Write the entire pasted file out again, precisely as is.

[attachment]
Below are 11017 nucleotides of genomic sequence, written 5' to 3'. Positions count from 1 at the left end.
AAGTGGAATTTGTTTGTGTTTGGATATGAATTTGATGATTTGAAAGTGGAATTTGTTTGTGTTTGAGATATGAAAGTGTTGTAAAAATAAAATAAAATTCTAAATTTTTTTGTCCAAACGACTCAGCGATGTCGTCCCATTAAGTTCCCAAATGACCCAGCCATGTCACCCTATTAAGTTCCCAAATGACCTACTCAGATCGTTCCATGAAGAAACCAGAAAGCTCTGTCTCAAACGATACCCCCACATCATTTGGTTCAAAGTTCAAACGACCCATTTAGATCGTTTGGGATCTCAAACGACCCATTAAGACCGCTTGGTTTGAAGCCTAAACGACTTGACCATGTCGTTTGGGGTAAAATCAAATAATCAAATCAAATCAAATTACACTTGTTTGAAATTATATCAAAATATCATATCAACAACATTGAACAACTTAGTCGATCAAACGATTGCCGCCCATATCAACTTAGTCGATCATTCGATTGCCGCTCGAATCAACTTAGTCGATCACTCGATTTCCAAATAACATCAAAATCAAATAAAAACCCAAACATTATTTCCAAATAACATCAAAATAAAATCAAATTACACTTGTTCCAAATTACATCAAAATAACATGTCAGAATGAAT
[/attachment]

Below are 11017 nucleotides of genomic sequence, written 5' to 3'. Positions count from 1 at the left end.
AAGTGGAATTTGTTTGTGTTTGGATATGAATTTGATGATTTGAAAGTGGAATTTGTTTGTGTTTGAGATATGAAAGTGTTGTAAAAATAAAATAAAATTCTAAATTTTTTTGTCCAAACGACTCAGCGATGTCGTCCCATTAAGTTCCCAAATGACCCAGCCATGTCACCCTATTAAGTTCCCAAATGACCTACTCAGATCGTTCCATGAAGAAACCAGAAAGCTCTGTCTCAAACGATACCCCCACATCATTTGGTTCAAAGTTCAAACGACCCATTTAGATCGTTTGGGATCTCAAACGACCCATTAAGACCGCTTGGTTTGAAGCCTAAACGACTTGACCATGTCGTTTGGGGTAAAATCAAATAATCAAATCAAATCAAATTACACTTGTTTGAAATTATATCAAAATATCATATCAACAACATTGAACAACTTAGTCGATCAAACGATTGCCGCCCATATCAACTTAGTCGATCATTCGATTGCCGCTCGAATCAACTTAGTCGATCACTCGATTTCCAAATAACATCAAAATCAAATAAAAACCCAAACATTATTTCCAAATAACATCAAAATAAAATCAAATTACACTTGTTCCAAATTACATCAAAATAACATGTCAGAATGAAT